You’ve probably noticed that some of the most popular dog breeds have short, flat faces and noses. These are known as brachycephalic dog breeds and, in 2017, the American Kennel Club listed two of these breeds in their top 10 most popular, and eight in its 31 most popular.
But what are brachycephalic dog breeds, what does it mean, and what should owners of these short-nosed dogs be aware of?
What Are Brachycephalic Dog Breeds?
The following dog breeds are considered brachycephalic by the American Kennel Club:
- Brussels Griffon
- Boston Terrier
- Cane Corso
- Chow Chow
- Dogue de Bordeaux
- English Toy Spaniel
- French Bulldog
- Japanese Chin
- Lhasa Apso
- Shih Tzu
What Does Brachycephalic Mean?
The word brachycephalic comes from the two Greek words meaning ‘short’ and ‘head’. It’s the scientific term for dogs with a flattened muzzle that looks like it’s shortened or squashed – or ‘short headed’.
Often, brachycephalic dog breeds have longer bottom jaws which gives the effect of a sticking out lower jaw compared to their shortened top jaw.
What Breathing Issues Are Brachycephalic Dogs Prone To?
Though brachycephalic dog breeds are becoming increasingly popular as pets, they are prone to a number of health issues as a result of their flattened noses. However, almost 60% of owners of these breeds aren’t aware of the signs that their pet is struggling to breathe – this is likely because brachycephalic dogs often make more noise than longer-nosed dogs while breathing, eating, and sleeping.
Not all brachycephalic dogs will develop health problems as a result of their nose and head shape. However, these features do put them at greater risk of brachycephalic airway syndrome, a condition caused by abnormalities in their upper airways.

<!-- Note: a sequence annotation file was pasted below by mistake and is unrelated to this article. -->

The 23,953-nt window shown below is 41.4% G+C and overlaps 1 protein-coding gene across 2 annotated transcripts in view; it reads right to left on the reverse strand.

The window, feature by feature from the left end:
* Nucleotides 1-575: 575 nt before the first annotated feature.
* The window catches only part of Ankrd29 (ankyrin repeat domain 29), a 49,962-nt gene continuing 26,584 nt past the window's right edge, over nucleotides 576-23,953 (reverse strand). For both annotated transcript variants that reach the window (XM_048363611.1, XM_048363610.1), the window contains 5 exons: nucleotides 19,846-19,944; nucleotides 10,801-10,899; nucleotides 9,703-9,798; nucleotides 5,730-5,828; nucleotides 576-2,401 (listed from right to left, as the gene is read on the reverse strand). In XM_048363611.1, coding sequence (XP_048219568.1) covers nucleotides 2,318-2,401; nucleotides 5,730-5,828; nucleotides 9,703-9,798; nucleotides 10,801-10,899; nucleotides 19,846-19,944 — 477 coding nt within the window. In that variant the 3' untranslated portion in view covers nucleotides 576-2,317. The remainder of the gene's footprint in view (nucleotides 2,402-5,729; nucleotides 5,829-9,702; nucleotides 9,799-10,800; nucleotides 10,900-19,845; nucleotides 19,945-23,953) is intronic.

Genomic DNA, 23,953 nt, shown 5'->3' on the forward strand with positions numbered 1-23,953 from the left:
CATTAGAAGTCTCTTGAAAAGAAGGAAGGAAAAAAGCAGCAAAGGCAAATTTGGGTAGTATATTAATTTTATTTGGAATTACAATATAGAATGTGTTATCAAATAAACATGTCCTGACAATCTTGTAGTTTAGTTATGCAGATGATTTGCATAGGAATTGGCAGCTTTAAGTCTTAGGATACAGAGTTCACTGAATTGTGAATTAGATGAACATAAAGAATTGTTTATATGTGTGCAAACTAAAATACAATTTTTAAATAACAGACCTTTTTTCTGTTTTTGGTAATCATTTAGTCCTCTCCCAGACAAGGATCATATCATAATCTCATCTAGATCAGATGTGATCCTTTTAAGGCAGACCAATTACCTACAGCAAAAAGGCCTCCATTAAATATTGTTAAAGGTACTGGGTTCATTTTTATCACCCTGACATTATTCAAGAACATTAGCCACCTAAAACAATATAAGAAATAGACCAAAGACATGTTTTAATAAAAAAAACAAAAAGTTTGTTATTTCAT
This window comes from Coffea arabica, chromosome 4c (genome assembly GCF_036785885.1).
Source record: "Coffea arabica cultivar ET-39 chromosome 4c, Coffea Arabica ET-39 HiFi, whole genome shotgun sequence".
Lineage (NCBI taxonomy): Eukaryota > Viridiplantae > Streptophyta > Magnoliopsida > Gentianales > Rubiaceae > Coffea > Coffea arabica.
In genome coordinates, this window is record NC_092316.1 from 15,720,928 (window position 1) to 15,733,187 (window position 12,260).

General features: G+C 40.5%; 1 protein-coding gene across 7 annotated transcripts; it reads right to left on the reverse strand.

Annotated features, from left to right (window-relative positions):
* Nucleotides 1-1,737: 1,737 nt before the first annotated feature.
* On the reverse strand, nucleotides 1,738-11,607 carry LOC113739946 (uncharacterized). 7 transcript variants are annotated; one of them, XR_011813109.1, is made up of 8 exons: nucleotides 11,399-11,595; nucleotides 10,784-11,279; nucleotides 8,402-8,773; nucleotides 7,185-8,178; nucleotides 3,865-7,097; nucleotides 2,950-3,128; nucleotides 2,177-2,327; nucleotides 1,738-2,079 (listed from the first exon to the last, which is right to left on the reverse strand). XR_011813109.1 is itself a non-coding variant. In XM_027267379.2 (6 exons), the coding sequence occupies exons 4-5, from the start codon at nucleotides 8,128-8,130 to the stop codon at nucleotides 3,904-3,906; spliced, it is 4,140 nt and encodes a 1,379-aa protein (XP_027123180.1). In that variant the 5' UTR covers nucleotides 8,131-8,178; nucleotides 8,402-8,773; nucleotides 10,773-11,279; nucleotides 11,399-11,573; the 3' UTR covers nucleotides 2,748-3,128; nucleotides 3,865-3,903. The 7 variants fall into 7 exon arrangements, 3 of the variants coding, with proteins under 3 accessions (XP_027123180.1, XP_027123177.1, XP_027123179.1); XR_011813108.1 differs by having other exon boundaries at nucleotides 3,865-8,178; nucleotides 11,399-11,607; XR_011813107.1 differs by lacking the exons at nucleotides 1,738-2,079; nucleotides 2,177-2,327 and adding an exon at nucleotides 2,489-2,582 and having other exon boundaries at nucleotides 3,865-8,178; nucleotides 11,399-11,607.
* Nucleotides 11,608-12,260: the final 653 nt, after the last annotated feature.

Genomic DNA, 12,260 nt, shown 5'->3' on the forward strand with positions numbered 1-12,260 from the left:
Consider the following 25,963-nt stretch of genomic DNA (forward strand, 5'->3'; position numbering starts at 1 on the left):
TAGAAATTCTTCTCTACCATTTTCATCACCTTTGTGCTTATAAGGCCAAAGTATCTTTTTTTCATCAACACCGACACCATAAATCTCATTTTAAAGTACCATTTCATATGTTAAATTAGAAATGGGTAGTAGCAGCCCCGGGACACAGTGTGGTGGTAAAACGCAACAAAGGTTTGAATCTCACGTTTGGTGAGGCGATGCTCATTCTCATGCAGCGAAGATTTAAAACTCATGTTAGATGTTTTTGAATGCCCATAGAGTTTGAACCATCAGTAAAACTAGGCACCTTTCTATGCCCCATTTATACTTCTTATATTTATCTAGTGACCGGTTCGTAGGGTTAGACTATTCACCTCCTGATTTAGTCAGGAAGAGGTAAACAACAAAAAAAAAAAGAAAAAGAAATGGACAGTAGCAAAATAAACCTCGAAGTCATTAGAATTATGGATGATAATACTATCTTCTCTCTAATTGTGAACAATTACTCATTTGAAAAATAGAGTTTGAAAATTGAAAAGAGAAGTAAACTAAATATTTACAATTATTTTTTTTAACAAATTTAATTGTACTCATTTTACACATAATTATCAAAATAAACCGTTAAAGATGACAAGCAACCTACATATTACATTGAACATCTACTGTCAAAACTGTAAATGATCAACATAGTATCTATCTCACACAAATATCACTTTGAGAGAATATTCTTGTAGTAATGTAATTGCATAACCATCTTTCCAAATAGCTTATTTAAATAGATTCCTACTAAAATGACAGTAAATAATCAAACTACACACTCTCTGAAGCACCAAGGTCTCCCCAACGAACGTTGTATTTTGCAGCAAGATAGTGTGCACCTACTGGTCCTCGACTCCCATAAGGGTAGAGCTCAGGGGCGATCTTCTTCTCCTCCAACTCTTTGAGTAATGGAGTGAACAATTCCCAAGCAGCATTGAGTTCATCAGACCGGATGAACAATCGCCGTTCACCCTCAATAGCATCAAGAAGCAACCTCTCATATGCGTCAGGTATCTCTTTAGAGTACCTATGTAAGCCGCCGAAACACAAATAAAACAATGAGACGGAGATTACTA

These abnormalities include:
- An elongated soft palate, whereby the soft tissue on the roof of the mouth extends into the back of the throat and causes blockage to the trachea.
- Hypoplastic trachea, where the windpipe is narrower in diameter than normal.
- Stenotic nares, or simply put: small or narrow nostrils, which can restrict the airflow while breathing.
- Everted laryngeal saccules, usually caused by one of the previous problems. It causes the small sacs on a dog’s larynx to turn outwards and obstruct their airway.
Because dogs regulate their temperature through panting rather than sweating, dogs with short muzzles can take longer to cool themselves down, and are more likely to overheat and even die in hot conditions.
If your dog has a history of breathing and snoring very loudly, reverse sneezing, tracheal collapse, or a sensitive gag reflex then they may be more at risk of developing brachycephalic airway syndrome. These breathing issues put brachycephalic dogs at higher risk of heat stroke and heat exhaustion, and mean they have a lower tolerance for exercise. This can also put strain on their heart and lead to long-term heart issues.
Managing Breathing Issues In Brachycephalic Dog Breeds
Because loud or difficult breathing is considered to be normal in brachycephalic dogs, it can be harder for owners of these breeds to spot issues. Some signs to look out for include:
- Tight or narrow nostrils
- Wheezing when inhaling
- Snorting or grunting sounds as a result of overlong soft palate
- Coughing or gagging as a result of narrowed airways
As well as their short noses, obesity is another leading cause of breathing issues in these dogs and they may need to be put on weight-loss plans if they do gain too much weight. This can be trickier to manage in dogs that have a low tolerance for exercise, heat, and humidity which is why it’s extra important for these breeds to be fed healthy diets as a preventative measure.